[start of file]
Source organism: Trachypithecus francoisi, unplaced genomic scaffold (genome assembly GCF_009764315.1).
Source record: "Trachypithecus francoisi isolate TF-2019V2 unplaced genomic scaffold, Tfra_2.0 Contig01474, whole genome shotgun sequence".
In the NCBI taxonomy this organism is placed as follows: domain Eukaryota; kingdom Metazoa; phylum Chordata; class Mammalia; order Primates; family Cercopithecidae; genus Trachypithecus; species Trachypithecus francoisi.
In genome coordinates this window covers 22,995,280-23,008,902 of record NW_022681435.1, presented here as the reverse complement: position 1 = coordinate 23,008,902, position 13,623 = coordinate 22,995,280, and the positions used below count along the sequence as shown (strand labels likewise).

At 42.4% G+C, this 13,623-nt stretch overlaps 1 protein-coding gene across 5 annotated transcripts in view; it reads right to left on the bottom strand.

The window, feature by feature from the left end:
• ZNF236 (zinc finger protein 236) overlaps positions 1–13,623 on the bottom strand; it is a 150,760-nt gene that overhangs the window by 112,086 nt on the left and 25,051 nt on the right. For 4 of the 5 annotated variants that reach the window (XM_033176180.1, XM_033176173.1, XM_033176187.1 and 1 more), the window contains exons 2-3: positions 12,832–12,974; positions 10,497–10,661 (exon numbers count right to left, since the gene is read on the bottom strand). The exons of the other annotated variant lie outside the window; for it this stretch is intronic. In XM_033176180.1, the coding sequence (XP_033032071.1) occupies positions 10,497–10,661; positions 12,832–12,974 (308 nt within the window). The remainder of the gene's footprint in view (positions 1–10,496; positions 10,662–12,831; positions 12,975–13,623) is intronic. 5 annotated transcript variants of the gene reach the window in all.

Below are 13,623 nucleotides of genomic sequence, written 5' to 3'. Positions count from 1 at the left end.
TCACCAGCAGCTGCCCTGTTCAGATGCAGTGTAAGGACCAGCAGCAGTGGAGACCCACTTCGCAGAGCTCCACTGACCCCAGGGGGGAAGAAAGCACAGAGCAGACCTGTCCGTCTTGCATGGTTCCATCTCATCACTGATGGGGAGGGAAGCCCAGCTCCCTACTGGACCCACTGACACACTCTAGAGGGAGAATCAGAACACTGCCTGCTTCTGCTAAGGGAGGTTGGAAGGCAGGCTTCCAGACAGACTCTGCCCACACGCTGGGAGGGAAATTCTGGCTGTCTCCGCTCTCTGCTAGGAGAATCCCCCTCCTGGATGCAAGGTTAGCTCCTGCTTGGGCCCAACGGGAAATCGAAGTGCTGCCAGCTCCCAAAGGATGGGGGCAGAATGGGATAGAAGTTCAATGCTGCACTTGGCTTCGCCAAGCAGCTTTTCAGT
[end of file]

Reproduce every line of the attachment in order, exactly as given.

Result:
Source organism: Trachypithecus francoisi, unplaced genomic scaffold (genome assembly GCF_009764315.1).
Source record: "Trachypithecus francoisi isolate TF-2019V2 unplaced genomic scaffold, Tfra_2.0 Contig01474, whole genome shotgun sequence".
In the NCBI taxonomy this organism is placed as follows: domain Eukaryota; kingdom Metazoa; phylum Chordata; class Mammalia; order Primates; family Cercopithecidae; genus Trachypithecus; species Trachypithecus francoisi.
In genome coordinates this window covers 22,995,280-23,008,902 of record NW_022681435.1, presented here as the reverse complement: position 1 = coordinate 23,008,902, position 13,623 = coordinate 22,995,280, and the positions used below count along the sequence as shown (strand labels likewise).

At 42.4% G+C, this 13,623-nt stretch overlaps 1 protein-coding gene across 5 annotated transcripts in view; it reads right to left on the bottom strand.

The window, feature by feature from the left end:
• ZNF236 (zinc finger protein 236) overlaps positions 1–13,623 on the bottom strand; it is a 150,760-nt gene that overhangs the window by 112,086 nt on the left and 25,051 nt on the right. For 4 of the 5 annotated variants that reach the window (XM_033176180.1, XM_033176173.1, XM_033176187.1 and 1 more), the window contains exons 2-3: positions 12,832–12,974; positions 10,497–10,661 (exon numbers count right to left, since the gene is read on the bottom strand). The exons of the other annotated variant lie outside the window; for it this stretch is intronic. In XM_033176180.1, the coding sequence (XP_033032071.1) occupies positions 10,497–10,661; positions 12,832–12,974 (308 nt within the window). The remainder of the gene's footprint in view (positions 1–10,496; positions 10,662–12,831; positions 12,975–13,623) is intronic. 5 annotated transcript variants of the gene reach the window in all.

Below are 13,623 nucleotides of genomic sequence, written 5' to 3'. Positions count from 1 at the left end.
TCACCAGCAGCTGCCCTGTTCAGATGCAGTGTAAGGACCAGCAGCAGTGGAGACCCACTTCGCAGAGCTCCACTGACCCCAGGGGGGAAGAAAGCACAGAGCAGACCTGTCCGTCTTGCATGGTTCCATCTCATCACTGATGGGGAGGGAAGCCCAGCTCCCTACTGGACCCACTGACACACTCTAGAGGGAGAATCAGAACACTGCCTGCTTCTGCTAAGGGAGGTTGGAAGGCAGGCTTCCAGACAGACTCTGCCCACACGCTGGGAGGGAAATTCTGGCTGTCTCCGCTCTCTGCTAGGAGAATCCCCCTCCTGGATGCAAGGTTAGCTCCTGCTTGGGCCCAACGGGAAATCGAAGTGCTGCCAGCTCCCAAAGGATGGGGGCAGAATGGGATAGAAGTTCAATGCTGCACTTGGCTTCGCCAAGCAGCTTTTCAGT